- The Washington Times - Sunday, July 21, 2013

The Republican primary for the U.S. Senate race in Wyoming could erupt into a proxy war in the battle between the libertarian and conservative wings of the party over national security, with Sen. Rand Paul supporting Sen. Michael B. Enzi in his re-election bid against the eldest daughter of former Vice President Dick Cheney.

Liz Cheney is a political novice but served in the State Department under President George W. Bush. She is a steadfast supporter of her father, who has been a lightning rod for debates over military adventurism and civil liberties since the onset of the wars in Iraq and Afghanistan.

Republicans skeptical of the Iraq and Afghanistan wars say the costs and resulting federal budget deficits helped fuel the tea party movement that powered Mr. Paul to victory in the 2010 U.S. Senate race in Kentucky. Indeed, Mr. Paul had to overcome opposition from Mr. Cheney, who called primary opponent Trey Grayson the “real conservative” in the race.

“If that is the case that Rand Paul is supporting Enzi, it seems to me to be a proxy war between the neocons and the realist-slash-libertarians when it comes to foreign policy,” said Niger Innis, head of TheTeaParty.net.

“There is no question that neoconservative foreign policy — understandably after 9/11 — had a tremendous amount of influence over Republican foreign policy, but the pendulum has swung hard toward a more libertarian point of view, toward more realist foreign policy,” he said.

Ms. Cheney announced her candidacy in an online video last week, saying the GOP needs a new generation of leaders. She said Republicans must stop “destructive” policies of the Obama administration that she thinks have diminished the U.S. on the world stage.

“We can elect leaders who are worthy of commanding our men and women in uniform,” Ms. Cheney said. “This is our state and our country, and we don’t have to accept what Washington, D.C., has been doing to us.”

Mr. Paul quickly endorsed Mr. Enzi.

“I think that there is a faction of our party that I think is too aggressive in their approach to feeling like we have to be involved in every war around the world. I think that war is a terrible thing and should be approached reluctantly,” Mr. Paul said. “It’s not that we don’t go to war and shouldn’t defend our country, but I think we should be reluctant. I think there’s some people within the party who may show an overeagerness or a rashness to war, and I think Sen. Enzi has showed a much more reasoned approach.”

Matt Welch, editor-in-chief of Reason magazine and co-author of “The Declaration of Independents: How Libertarian Politics Can Fix What’s Wrong With America,” said this is the first Obama-era Republican primary challenge he can recall that was launched by someone from the party establishment.

In 2010 and 2012, the tea party challenged and went on to defeat a number of veteran Republican lawmakers who were dubbed “RINOs” — Republican in name only — and accused of selling out the limited-government philosophy that the grass-roots movement espoused.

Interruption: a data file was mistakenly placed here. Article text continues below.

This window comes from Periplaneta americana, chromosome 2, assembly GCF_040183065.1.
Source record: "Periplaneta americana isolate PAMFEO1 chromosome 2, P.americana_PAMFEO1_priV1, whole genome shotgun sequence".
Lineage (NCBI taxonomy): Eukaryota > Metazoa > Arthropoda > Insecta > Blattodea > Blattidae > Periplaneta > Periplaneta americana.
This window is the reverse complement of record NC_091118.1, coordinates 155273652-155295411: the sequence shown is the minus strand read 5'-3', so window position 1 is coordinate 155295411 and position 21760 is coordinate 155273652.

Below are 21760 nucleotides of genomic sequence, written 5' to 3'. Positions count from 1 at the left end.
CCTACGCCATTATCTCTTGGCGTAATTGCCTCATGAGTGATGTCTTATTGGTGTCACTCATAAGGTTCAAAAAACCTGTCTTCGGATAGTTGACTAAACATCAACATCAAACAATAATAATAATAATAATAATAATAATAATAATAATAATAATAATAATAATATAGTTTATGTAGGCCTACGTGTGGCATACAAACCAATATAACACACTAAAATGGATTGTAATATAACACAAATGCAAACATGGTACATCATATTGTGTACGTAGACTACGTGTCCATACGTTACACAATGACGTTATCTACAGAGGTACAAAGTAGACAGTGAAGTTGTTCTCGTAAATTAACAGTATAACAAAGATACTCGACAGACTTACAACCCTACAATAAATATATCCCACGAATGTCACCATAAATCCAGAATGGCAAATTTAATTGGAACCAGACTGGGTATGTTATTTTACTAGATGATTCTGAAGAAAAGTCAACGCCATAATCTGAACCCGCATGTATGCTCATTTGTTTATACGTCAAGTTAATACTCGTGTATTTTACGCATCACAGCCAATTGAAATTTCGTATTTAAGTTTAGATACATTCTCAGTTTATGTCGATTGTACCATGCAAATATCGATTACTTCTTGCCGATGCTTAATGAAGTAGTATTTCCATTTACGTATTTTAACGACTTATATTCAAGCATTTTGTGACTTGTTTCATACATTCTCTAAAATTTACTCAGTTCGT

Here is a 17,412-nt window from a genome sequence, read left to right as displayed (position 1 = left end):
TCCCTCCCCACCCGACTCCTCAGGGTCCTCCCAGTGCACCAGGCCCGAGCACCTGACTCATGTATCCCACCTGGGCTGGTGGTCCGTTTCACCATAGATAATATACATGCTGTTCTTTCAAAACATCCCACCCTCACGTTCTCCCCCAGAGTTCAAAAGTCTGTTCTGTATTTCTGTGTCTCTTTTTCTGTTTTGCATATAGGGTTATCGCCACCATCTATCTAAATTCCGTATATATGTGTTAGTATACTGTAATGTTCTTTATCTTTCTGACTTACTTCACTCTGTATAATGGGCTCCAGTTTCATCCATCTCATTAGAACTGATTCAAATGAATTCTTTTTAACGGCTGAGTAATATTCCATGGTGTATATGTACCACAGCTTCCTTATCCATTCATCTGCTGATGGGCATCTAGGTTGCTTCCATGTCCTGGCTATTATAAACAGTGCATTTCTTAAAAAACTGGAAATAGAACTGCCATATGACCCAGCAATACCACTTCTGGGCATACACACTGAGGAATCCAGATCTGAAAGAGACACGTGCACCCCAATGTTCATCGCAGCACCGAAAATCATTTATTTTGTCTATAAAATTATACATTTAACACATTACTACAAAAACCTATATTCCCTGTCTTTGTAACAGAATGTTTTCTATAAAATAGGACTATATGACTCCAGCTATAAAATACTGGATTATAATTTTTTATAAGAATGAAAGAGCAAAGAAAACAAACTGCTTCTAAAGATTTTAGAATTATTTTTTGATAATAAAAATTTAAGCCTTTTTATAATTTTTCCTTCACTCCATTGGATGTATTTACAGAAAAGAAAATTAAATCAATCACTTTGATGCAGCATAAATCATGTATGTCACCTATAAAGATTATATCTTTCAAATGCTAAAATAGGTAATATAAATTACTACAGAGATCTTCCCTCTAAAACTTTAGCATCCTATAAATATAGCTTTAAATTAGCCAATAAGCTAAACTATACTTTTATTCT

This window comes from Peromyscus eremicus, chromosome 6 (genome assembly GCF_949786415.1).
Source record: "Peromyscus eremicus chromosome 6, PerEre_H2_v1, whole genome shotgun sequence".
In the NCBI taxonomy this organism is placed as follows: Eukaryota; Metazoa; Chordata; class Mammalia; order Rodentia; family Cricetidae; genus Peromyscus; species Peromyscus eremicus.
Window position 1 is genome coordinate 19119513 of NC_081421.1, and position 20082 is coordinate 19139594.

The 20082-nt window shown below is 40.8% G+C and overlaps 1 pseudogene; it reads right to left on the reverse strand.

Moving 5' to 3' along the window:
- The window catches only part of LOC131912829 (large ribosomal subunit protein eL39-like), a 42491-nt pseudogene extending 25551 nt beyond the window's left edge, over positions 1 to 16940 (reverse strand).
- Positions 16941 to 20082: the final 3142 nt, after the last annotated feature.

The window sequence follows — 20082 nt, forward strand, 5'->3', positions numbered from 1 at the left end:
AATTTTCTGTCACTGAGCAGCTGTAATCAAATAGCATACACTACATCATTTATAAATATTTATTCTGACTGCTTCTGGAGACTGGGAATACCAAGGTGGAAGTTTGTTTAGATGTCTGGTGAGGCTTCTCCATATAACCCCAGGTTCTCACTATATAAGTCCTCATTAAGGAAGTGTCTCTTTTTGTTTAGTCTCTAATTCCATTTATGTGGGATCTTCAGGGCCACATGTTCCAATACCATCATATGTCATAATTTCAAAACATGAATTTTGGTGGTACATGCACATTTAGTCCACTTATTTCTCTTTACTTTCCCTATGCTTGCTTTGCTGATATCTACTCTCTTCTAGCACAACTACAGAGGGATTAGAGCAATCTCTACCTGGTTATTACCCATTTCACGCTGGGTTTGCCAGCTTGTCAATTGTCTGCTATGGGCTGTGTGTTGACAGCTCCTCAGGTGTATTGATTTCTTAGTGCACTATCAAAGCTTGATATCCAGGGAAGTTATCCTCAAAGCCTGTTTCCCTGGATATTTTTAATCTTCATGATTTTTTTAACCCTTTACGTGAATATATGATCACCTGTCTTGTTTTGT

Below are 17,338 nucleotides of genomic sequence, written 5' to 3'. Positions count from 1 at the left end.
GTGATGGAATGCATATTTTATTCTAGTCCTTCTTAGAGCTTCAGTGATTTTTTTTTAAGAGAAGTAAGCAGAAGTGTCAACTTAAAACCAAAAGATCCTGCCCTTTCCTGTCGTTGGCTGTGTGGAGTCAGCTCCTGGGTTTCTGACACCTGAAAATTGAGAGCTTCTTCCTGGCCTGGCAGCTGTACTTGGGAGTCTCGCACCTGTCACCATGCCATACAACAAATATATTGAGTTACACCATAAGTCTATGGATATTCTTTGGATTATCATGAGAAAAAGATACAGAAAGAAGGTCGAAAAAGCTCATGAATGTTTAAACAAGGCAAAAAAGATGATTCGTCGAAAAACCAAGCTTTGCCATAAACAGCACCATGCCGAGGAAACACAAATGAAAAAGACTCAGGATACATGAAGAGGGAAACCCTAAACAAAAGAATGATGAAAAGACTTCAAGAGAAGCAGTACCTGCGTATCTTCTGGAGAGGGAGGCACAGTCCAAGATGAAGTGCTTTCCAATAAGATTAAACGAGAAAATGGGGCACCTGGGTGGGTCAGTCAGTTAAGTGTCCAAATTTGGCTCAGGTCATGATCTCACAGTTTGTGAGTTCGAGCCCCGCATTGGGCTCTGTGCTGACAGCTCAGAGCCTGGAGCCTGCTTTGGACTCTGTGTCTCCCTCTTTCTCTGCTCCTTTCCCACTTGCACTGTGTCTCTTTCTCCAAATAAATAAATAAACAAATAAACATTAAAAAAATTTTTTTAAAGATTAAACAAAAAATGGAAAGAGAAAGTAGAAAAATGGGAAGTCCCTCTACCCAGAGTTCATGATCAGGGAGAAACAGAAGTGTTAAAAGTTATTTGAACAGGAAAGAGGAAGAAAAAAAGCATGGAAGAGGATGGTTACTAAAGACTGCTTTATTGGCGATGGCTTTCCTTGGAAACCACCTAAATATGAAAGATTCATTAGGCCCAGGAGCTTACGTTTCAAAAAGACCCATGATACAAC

Mr. Enzi has scored well with conservative groups.

In 2012, the National Journal ranked his voting record as the eighth most conservative in the Senate, and he also received high marks from the American Conservative Union — put right alongside the likes of former Sen. Jim DeMint of South Carolina and Sen. Tom Coburn of Oklahoma.

Heritage Action, the political arm of the Heritage Foundation, a conservative think tank, placed Mr. Enzi in the middle of the pack. Mr. Enzi was knocked in part for supporting a bill this year that gave states more power to collect billions of dollars in sales taxes on out-of-state Internet and catalog sales.

Mr. Welch said he finds it hard to believe that Ms. Cheney drew a line in the sand on the Internet sales tax.

“It seems much more plausible and is consistent with the whispering around town that [the neocons] need some fresh voices,” he said. “I think it is possible that this is a shot across the bow of Rand Paul and the most skeptical interventionist who are now ascendant in the Republican Party. They are a minority, but a growing one.”

Mr. Paul welcomed Ms. Cheney to the race by saying his first response to the news was to wonder whether she was “going to run in her home state of Virginia.”

Ms. Cheney, 46, spent most of her adult life inside Beltway before she moved with her husband and children into a home in Jackson Hole, Wyo., that she bought last year.

Some Republicans say Ms. Cheney chose to run in Wyoming because Virginia is a much bigger state where a campaign would be much more costly. It also is a tough swing state with a popular incumbent in Sen. Mark Warner, a Democrat.

“She is clearly part of the Washington political elite that hatched a plan in Northern Virginia to either run in Virginia or Wyoming, and they picked the state that they thought would be easier or less expensive,” said Liz Brimmer, a veteran Republican Party consultant in Wyoming and Enzi supporter.

• Seth McLaughlin can be reached at smclaughlin@washingtontimes.com.

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